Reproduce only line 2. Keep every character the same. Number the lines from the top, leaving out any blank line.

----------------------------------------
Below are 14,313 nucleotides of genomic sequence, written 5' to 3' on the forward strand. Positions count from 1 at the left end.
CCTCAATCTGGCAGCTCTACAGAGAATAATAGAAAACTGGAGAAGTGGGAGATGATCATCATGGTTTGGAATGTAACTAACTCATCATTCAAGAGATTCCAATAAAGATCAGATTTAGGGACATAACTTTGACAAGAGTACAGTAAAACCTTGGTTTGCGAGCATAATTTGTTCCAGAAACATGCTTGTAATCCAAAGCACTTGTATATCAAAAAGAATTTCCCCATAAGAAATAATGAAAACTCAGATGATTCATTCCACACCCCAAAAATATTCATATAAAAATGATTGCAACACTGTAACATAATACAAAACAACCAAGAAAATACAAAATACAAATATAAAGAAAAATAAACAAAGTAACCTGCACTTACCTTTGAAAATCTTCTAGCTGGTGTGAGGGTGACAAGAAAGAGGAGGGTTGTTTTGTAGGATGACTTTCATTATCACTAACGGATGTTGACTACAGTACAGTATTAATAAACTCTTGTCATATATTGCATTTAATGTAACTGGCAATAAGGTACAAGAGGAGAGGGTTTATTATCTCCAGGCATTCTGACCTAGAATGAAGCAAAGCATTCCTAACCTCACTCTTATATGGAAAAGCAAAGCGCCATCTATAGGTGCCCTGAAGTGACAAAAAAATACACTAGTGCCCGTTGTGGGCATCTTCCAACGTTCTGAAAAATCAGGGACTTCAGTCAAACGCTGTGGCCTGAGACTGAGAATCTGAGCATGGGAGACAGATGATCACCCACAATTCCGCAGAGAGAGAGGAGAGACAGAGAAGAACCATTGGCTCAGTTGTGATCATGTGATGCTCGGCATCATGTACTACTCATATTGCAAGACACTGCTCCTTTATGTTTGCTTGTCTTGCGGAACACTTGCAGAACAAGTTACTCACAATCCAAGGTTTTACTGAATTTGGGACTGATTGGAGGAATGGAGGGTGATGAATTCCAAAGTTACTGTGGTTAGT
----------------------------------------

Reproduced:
CCTCAATCTGGCAGCTCTACAGAGAATAATAGAAAACTGGAGAAGTGGGAGATGATCATCATGGTTTGGAATGTAACTAACTCATCATTCAAGAGATTCCAATAAAGATCAGATTTAGGGACATAACTTTGACAAGAGTACAGTAAAACCTTGGTTTGCGAGCATAATTTGTTCCAGAAACATGCTTGTAATCCAAAGCACTTGTATATCAAAAAGAATTTCCCCATAAGAAATAATGAAAACTCAGATGATTCATTCCACACCCCAAAAATATTCATATAAAAATGATTGCAACACTGTAACATAATACAAAACAACCAAGAAAATACAAAATACAAATATAAAGAAAAATAAACAAAGTAACCTGCACTTACCTTTGAAAATCTTCTAGCTGGTGTGAGGGTGACAAGAAAGAGGAGGGTTGTTTTGTAGGATGACTTTCATTATCACTAACGGATGTTGACTACAGTACAGTATTAATAAACTCTTGTCATATATTGCATTTAATGTAACTGGCAATAAGGTACAAGAGGAGAGGGTTTATTATCTCCAGGCATTCTGACCTAGAATGAAGCAAAGCATTCCTAACCTCACTCTTATATGGAAAAGCAAAGCGCCATCTATAGGTGCCCTGAAGTGACAAAAAAATACACTAGTGCCCGTTGTGGGCATCTTCCAACGTTCTGAAAAATCAGGGACTTCAGTCAAACGCTGTGGCCTGAGACTGAGAATCTGAGCATGGGAGACAGATGATCACCCACAATTCCGCAGAGAGAGAGGAGAGACAGAGAAGAACCATTGGCTCAGTTGTGATCATGTGATGCTCGGCATCATGTACTACTCATATTGCAAGACACTGCTCCTTTATGTTTGCTTGTCTTGCGGAACACTTGCAGAACAAGTTACTCACAATCCAAGGTTTTACTGAATTTGGGACTGATTGGAGGAATGGAGGGTGATGAATTCCAAAGTTACTGTGGTTAGT